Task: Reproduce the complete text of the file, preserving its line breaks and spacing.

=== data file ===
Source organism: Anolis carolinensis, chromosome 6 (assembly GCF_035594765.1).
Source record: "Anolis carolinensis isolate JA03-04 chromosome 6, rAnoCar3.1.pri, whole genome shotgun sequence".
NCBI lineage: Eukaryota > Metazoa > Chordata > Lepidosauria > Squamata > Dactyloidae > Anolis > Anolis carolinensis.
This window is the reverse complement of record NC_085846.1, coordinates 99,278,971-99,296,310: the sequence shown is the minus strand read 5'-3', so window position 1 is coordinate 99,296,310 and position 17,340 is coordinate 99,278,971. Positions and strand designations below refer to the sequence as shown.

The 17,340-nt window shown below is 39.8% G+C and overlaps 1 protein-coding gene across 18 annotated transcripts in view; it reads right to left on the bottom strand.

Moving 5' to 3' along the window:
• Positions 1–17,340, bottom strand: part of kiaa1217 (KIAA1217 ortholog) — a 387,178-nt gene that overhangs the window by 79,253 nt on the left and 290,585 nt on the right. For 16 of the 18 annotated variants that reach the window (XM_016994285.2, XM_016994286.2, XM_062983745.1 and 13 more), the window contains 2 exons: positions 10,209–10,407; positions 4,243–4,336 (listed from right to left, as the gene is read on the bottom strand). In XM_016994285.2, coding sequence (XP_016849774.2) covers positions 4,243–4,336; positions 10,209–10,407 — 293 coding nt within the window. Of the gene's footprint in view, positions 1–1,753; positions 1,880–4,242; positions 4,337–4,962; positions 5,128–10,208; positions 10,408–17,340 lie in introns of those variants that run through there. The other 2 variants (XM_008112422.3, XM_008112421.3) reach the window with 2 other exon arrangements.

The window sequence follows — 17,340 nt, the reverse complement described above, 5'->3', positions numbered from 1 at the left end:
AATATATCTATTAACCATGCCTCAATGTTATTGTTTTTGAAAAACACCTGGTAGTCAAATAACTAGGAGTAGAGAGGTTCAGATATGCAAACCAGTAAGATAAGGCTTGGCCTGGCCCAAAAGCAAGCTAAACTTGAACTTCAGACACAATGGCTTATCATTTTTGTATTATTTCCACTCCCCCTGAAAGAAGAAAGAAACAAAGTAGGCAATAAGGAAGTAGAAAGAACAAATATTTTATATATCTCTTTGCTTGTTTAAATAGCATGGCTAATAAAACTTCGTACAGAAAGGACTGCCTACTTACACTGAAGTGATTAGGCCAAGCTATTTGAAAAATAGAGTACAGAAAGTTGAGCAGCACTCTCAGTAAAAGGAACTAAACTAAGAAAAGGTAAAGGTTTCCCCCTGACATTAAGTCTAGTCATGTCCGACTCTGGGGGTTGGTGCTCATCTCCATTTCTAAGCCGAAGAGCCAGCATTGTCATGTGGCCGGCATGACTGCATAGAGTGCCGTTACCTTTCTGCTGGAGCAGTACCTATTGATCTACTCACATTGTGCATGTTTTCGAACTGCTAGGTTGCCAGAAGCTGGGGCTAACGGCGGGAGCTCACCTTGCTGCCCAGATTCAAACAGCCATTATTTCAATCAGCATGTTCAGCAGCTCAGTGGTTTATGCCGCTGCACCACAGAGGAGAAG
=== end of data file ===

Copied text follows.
Source organism: Anolis carolinensis, chromosome 6 (assembly GCF_035594765.1).
Source record: "Anolis carolinensis isolate JA03-04 chromosome 6, rAnoCar3.1.pri, whole genome shotgun sequence".
NCBI lineage: Eukaryota > Metazoa > Chordata > Lepidosauria > Squamata > Dactyloidae > Anolis > Anolis carolinensis.
This window is the reverse complement of record NC_085846.1, coordinates 99,278,971-99,296,310: the sequence shown is the minus strand read 5'-3', so window position 1 is coordinate 99,296,310 and position 17,340 is coordinate 99,278,971. Positions and strand designations below refer to the sequence as shown.

The 17,340-nt window shown below is 39.8% G+C and overlaps 1 protein-coding gene across 18 annotated transcripts in view; it reads right to left on the bottom strand.

Moving 5' to 3' along the window:
• Positions 1–17,340, bottom strand: part of kiaa1217 (KIAA1217 ortholog) — a 387,178-nt gene that overhangs the window by 79,253 nt on the left and 290,585 nt on the right. For 16 of the 18 annotated variants that reach the window (XM_016994285.2, XM_016994286.2, XM_062983745.1 and 13 more), the window contains 2 exons: positions 10,209–10,407; positions 4,243–4,336 (listed from right to left, as the gene is read on the bottom strand). In XM_016994285.2, coding sequence (XP_016849774.2) covers positions 4,243–4,336; positions 10,209–10,407 — 293 coding nt within the window. Of the gene's footprint in view, positions 1–1,753; positions 1,880–4,242; positions 4,337–4,962; positions 5,128–10,208; positions 10,408–17,340 lie in introns of those variants that run through there. The other 2 variants (XM_008112422.3, XM_008112421.3) reach the window with 2 other exon arrangements.

The window sequence follows — 17,340 nt, the reverse complement described above, 5'->3', positions numbered from 1 at the left end:
AATATATCTATTAACCATGCCTCAATGTTATTGTTTTTGAAAAACACCTGGTAGTCAAATAACTAGGAGTAGAGAGGTTCAGATATGCAAACCAGTAAGATAAGGCTTGGCCTGGCCCAAAAGCAAGCTAAACTTGAACTTCAGACACAATGGCTTATCATTTTTGTATTATTTCCACTCCCCCTGAAAGAAGAAAGAAACAAAGTAGGCAATAAGGAAGTAGAAAGAACAAATATTTTATATATCTCTTTGCTTGTTTAAATAGCATGGCTAATAAAACTTCGTACAGAAAGGACTGCCTACTTACACTGAAGTGATTAGGCCAAGCTATTTGAAAAATAGAGTACAGAAAGTTGAGCAGCACTCTCAGTAAAAGGAACTAAACTAAGAAAAGGTAAAGGTTTCCCCCTGACATTAAGTCTAGTCATGTCCGACTCTGGGGGTTGGTGCTCATCTCCATTTCTAAGCCGAAGAGCCAGCATTGTCATGTGGCCGGCATGACTGCATAGAGTGCCGTTACCTTTCTGCTGGAGCAGTACCTATTGATCTACTCACATTGTGCATGTTTTCGAACTGCTAGGTTGCCAGAAGCTGGGGCTAACGGCGGGAGCTCACCTTGCTGCCCAGATTCAAACAGCCATTATTTCAATCAGCATGTTCAGCAGCTCAGTGGTTTATGCCGCTGCACCACAGAGGAGAAG